To date it does not appear that there have been any similar offers of concessions by the Native Hawaiian demonstrators.
Unless these two factions can agree to meet somewhere in the middle, there can be no “equitable resolution.”
Edward K. Conklin
Video will only sicken you more
Well before your deadline, Planned Parenthood’s President Cecile Richards apologized for Dr. Deborah Nucatola’s grim explication of that agency’s morbid practice of harvesting fetal tissues.
The entire video is available for those who might question the editing. Watching the entire video will only sicken you more.
And yet your paper decided to print an Associated Press story under the prominent headline, “Anti-abortion video is purportedly fake” (Star-Advertiser, July 21). This is not reporting news; this is conditioning the readership. The video is genuine, beyond any doubt. Shame on you.
Federal contract must be lucrative
The contract that Albert Hee’s company, Sandwich Isles Communications Inc., has with the federal government must be a very lucrative one.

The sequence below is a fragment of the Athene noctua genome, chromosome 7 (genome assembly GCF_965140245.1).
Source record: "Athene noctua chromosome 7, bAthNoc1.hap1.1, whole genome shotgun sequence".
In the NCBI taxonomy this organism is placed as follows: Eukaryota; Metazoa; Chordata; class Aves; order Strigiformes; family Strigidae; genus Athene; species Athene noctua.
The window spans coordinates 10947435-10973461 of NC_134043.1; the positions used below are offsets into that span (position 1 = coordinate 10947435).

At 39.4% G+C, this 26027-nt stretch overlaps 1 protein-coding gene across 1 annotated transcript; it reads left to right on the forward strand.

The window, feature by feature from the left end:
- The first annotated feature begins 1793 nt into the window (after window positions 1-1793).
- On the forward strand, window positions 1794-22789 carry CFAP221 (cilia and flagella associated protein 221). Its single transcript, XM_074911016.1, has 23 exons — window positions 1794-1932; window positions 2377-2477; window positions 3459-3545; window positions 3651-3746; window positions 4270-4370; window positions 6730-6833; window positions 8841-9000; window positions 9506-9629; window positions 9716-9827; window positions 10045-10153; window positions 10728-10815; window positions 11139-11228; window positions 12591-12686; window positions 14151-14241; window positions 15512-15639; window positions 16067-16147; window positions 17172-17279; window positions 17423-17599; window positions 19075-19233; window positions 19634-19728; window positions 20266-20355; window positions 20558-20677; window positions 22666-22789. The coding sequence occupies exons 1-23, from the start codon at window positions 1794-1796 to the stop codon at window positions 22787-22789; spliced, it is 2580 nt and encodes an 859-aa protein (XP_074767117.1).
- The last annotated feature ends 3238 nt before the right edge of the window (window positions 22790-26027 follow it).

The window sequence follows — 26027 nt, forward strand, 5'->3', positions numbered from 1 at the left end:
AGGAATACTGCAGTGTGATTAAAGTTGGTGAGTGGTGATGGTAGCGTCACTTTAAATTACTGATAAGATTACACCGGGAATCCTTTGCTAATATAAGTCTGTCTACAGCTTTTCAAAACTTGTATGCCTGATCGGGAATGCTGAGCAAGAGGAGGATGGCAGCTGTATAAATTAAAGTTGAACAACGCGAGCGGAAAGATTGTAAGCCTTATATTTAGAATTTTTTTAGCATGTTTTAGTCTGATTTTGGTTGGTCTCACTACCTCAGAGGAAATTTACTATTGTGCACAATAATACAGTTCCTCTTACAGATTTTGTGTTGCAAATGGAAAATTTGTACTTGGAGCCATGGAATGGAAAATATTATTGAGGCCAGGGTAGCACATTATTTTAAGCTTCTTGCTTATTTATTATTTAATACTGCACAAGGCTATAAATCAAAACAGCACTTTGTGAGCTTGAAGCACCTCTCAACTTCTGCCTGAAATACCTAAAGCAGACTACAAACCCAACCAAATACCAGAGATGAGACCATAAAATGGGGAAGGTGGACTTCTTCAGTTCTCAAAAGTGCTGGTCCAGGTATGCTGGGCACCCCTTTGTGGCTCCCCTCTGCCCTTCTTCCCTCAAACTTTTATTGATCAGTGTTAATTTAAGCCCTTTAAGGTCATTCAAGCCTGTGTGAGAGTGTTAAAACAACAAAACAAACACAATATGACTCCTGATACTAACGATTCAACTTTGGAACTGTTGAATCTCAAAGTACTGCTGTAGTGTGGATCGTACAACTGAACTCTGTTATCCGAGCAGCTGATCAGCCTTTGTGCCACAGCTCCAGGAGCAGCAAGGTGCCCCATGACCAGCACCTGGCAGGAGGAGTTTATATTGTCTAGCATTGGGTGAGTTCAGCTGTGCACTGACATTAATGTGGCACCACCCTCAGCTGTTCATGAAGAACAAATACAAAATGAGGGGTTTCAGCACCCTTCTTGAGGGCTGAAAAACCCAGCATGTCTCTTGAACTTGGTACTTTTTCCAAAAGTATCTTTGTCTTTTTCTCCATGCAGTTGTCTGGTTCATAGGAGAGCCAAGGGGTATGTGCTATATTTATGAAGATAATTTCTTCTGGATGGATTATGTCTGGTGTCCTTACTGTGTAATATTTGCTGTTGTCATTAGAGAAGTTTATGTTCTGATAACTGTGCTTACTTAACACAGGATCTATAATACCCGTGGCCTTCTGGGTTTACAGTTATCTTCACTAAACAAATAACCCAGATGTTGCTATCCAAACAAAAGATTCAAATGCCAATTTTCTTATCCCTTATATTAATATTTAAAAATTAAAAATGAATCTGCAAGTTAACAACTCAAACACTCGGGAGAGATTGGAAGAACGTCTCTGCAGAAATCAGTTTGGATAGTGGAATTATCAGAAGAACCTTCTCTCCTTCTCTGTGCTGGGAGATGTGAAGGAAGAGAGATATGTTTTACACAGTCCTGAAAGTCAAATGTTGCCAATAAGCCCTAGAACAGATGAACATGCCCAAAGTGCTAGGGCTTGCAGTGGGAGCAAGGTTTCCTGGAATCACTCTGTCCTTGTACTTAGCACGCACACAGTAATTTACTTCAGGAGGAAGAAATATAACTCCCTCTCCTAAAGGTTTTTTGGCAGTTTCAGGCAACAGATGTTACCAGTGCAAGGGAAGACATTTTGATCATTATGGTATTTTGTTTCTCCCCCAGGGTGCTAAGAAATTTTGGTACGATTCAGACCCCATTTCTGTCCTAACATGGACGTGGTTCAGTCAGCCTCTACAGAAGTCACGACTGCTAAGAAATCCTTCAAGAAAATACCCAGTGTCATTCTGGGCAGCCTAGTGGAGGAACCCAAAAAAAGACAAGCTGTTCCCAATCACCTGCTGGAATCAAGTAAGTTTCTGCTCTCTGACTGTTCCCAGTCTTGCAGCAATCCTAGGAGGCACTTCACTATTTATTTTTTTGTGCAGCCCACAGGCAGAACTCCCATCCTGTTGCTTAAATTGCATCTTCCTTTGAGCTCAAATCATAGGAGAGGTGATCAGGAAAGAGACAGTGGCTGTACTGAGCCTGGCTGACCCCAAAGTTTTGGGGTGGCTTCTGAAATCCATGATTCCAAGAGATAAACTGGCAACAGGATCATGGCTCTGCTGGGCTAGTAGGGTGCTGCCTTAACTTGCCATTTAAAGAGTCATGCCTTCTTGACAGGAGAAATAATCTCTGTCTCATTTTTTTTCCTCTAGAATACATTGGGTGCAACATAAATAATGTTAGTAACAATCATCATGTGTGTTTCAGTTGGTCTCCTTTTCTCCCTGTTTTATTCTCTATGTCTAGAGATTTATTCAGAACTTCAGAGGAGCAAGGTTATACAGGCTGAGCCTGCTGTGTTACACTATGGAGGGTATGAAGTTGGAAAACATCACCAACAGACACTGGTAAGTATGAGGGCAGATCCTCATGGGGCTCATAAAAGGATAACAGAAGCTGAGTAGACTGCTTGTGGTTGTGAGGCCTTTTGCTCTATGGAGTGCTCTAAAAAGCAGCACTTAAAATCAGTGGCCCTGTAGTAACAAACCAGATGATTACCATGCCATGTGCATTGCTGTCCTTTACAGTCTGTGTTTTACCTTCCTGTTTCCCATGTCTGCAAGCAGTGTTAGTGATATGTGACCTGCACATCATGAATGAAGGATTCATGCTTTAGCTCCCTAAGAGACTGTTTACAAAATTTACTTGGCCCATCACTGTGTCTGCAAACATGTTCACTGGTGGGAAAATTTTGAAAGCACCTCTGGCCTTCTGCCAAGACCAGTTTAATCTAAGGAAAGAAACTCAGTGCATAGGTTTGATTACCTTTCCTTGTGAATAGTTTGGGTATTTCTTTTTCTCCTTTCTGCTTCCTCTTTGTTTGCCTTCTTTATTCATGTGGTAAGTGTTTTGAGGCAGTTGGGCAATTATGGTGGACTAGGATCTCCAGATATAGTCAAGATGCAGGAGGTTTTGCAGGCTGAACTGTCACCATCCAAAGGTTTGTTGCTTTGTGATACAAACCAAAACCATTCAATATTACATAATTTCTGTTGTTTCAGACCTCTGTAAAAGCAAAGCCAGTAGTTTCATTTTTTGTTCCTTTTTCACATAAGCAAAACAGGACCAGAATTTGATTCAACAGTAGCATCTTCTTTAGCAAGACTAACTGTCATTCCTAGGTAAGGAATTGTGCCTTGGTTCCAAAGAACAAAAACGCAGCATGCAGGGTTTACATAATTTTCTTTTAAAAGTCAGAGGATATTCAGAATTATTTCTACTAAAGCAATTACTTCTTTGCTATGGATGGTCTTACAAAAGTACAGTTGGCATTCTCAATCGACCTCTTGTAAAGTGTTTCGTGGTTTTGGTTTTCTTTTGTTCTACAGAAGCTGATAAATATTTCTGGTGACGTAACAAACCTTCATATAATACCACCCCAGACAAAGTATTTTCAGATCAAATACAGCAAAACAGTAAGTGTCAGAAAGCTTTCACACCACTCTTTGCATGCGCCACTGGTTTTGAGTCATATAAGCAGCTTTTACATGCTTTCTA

The company paid $2.3 million in personal and family expenses and was still able to “provide quality telecommunications services to native Hawaiians on Hawaiian Home Lands statewide,” according to the company’s written statement (“Hee’s tax fraud testimony fails to convince jury of innocence, ” Star-Advertiser, July 14).
Crosswalks still terribly unsafe
It’s time to sue the city.
There should be zero crosswalks on streets with more than one lane in each direction unless they are at a traffic light or at least have a pedestrian-activated blinking light.
Drawing white lines across a high-traffic multi-lane road without additional safeguards is inviting disaster, and disaster has occurred too many times.
The need for improved crosswalk safety is especially high in Honolulu, where stopped traffic in several lanes is the norm when pedestrians aren’t crossing, so a stopped vehicle or two doesn’t draw attention.
Combine this with the general level of signage overload that nobody has time to look at and it should be obvious that people will certainly die.